Five global stories to watch as the US waits for midterm election results
Donald Trump’s surprise win over Hillary Clinton on Tuesday has sparked an avalanche of speculation about his possible impact on the midterm elections in November.
But it’s not yet clear which political divisions will endure most — or if there will be a second Trump administration in January.
Here’s a look at some of the biggest stories likely to play out.
1) Immigration and Trump’s anti-immigrant stance
Donald Trump made the decision in July to ban Muslims from entering the United States, a move that many have said will have a chilling effect on religious minorities.
The president’s comments were a major factor in a voter backlash that elected congressional Republicans to the House and wiped out longtime Democratic seat holders, including Reps. John Lewis and Barney Frank.
The comments also fueled calls from some Trump allies for a second administration to be formed along the lines of the first one.
But Trump’s campaign promises of a crackdown on illegal immigration remain popular among his base and could prove to be a useful tool during the midterm elections.
In particular, Trump has been targeting asylum-seekers at airports, while his focus on immigrants is popular among voters.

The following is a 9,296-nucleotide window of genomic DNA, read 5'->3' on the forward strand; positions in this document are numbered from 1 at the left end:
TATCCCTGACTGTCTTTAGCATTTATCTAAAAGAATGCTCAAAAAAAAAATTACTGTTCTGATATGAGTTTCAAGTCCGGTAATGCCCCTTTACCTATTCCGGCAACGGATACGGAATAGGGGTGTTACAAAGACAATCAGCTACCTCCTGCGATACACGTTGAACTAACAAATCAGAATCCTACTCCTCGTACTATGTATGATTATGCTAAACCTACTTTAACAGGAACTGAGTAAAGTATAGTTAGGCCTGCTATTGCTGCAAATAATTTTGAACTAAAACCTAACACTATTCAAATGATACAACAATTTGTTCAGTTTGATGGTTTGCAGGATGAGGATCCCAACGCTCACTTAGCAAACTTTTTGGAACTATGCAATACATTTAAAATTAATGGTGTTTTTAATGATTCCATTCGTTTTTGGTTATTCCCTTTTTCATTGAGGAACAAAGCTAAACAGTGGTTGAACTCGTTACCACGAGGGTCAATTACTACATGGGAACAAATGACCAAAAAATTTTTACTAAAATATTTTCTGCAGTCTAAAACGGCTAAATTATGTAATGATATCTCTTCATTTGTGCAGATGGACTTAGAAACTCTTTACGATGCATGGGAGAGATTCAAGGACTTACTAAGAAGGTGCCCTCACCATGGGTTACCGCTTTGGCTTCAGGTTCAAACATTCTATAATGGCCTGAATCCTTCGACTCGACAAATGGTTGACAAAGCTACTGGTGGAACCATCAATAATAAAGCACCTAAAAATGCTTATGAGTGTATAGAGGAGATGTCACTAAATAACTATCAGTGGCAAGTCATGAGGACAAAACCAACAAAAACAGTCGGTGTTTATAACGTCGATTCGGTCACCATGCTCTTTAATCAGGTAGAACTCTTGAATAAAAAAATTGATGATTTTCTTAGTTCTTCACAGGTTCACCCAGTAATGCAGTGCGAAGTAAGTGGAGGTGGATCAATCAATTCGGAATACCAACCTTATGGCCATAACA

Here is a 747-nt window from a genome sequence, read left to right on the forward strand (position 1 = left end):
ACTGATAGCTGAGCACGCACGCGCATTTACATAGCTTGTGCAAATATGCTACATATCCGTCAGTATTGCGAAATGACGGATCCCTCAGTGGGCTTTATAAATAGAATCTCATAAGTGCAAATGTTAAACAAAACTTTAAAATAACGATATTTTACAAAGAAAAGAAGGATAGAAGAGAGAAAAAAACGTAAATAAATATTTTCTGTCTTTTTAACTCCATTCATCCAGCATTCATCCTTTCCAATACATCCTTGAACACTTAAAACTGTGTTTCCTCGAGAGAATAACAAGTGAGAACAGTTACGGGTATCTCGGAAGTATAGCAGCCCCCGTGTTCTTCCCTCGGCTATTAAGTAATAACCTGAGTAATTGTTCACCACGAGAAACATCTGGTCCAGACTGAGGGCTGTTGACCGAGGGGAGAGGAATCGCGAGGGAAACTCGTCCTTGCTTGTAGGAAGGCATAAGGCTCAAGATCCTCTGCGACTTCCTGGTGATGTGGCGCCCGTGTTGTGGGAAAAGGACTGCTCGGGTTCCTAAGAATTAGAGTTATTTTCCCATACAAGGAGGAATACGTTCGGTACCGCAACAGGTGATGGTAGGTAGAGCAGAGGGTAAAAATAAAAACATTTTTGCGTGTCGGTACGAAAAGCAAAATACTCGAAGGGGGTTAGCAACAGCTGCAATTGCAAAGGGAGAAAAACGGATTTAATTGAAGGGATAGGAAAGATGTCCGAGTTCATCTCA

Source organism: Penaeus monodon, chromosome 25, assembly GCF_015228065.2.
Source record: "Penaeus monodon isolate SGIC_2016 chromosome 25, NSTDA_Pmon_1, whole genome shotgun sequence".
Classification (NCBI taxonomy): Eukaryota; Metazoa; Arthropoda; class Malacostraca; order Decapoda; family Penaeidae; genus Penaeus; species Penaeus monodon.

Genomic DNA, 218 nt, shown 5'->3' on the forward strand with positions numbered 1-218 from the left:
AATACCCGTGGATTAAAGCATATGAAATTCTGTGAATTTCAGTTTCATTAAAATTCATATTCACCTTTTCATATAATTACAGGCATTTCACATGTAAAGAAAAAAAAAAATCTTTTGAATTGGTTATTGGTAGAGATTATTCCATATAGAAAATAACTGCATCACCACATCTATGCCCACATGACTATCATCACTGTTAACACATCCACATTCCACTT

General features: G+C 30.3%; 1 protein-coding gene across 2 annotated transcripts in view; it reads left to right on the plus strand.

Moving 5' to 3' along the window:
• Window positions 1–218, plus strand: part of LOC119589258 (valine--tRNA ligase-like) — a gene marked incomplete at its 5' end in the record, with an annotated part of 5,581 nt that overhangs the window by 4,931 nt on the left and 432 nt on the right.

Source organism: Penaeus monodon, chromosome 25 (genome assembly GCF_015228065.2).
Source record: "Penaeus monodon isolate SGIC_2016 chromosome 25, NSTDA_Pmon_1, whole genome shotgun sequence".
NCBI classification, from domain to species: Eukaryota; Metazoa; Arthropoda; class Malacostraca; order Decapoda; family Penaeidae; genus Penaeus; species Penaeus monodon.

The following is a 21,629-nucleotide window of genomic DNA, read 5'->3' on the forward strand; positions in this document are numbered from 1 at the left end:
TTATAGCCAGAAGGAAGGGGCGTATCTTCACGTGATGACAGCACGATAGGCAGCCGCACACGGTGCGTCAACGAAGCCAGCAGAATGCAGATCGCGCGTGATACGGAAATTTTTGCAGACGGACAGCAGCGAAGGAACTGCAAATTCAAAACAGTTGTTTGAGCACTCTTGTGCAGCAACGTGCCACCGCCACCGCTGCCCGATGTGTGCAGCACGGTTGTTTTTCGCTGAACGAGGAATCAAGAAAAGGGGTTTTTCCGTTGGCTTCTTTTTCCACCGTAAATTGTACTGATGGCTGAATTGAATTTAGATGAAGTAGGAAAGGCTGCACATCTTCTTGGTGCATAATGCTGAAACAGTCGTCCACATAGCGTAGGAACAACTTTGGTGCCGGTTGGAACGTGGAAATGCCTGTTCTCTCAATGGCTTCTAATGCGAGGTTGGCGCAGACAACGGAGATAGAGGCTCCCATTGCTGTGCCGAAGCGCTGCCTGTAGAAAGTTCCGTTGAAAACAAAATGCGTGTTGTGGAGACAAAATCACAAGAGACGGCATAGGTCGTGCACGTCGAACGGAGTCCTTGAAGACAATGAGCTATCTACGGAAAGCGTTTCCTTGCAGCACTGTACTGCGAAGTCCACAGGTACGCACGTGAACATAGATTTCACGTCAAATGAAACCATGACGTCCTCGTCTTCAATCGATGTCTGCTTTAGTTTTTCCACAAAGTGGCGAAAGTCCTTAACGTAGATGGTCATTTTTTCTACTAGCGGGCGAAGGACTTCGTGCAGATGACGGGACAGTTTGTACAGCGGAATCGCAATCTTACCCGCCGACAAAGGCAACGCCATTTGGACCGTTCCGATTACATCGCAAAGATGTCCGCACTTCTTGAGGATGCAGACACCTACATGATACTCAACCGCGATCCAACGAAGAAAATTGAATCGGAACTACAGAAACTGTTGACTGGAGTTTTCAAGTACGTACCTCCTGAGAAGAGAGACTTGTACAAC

“What Trump is going after is more than illegal immigrants,” said Larry Hanley, director of the Immigration Policy Center. “He’s going after people who have broken our laws, committed crimes, and have not assimilated to our way of life.”
His supporters see the move as a way to “re-focus the conversation” around illegal immigration to a more moral approach.
But as the White House tries to find the best place to apply Trump’s policy, it is facing resistance from the Republican-controlled Congress.
Some lawmakers worry that the lawlessness will lead to more crime and crime-ridden neighborhoods, the New Yorker’s Andrew Berman said.
And some immigration reform advocates fear that clamping down on immigration will send a signal that the United States is giving up on its historic ideals of open borders and immigration.
“Is it really possible that the United States, a country that always believed in the best of everyone, will become, in the words of one of our leading statesmen, ‘a nation